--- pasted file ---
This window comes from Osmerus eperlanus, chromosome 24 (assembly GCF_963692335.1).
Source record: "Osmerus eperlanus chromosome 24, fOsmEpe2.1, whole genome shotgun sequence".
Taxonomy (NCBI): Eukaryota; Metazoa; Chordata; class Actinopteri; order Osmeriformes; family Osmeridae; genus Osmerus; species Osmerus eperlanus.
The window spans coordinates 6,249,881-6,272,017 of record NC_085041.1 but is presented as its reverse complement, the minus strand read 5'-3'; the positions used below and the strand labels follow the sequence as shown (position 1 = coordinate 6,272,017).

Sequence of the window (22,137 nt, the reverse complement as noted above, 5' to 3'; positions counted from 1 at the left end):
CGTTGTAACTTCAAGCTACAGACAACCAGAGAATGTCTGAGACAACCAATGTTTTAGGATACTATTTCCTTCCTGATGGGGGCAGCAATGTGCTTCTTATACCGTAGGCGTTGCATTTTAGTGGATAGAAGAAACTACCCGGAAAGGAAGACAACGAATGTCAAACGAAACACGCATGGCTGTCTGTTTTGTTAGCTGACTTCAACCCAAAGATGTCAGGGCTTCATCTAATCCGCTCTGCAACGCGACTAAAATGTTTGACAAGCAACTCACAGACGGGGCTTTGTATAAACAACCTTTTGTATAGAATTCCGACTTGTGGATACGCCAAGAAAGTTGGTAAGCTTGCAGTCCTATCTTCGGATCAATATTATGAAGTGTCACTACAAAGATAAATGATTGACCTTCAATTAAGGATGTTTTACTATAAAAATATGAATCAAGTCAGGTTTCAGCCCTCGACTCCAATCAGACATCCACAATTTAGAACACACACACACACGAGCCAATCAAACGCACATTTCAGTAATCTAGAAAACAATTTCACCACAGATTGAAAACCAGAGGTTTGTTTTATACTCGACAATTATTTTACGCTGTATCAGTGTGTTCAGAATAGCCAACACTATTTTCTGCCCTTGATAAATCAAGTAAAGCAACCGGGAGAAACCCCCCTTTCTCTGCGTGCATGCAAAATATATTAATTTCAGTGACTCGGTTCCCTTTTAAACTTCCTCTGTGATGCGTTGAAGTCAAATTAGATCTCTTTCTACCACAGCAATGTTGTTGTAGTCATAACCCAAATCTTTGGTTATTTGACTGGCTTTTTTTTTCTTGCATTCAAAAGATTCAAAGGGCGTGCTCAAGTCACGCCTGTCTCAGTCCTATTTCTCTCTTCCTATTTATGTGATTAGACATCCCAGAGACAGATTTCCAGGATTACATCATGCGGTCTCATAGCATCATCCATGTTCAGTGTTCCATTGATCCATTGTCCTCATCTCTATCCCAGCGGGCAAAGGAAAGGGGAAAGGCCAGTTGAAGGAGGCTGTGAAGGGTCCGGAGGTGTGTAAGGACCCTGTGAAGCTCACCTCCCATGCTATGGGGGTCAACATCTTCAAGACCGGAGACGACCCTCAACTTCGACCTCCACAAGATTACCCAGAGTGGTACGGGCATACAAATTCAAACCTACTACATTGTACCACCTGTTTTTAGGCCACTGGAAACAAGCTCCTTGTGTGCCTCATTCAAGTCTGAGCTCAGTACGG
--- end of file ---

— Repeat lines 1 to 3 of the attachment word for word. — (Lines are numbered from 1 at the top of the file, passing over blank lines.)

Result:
This window comes from Osmerus eperlanus, chromosome 24 (assembly GCF_963692335.1).
Source record: "Osmerus eperlanus chromosome 24, fOsmEpe2.1, whole genome shotgun sequence".
Taxonomy (NCBI): Eukaryota; Metazoa; Chordata; class Actinopteri; order Osmeriformes; family Osmeridae; genus Osmerus; species Osmerus eperlanus.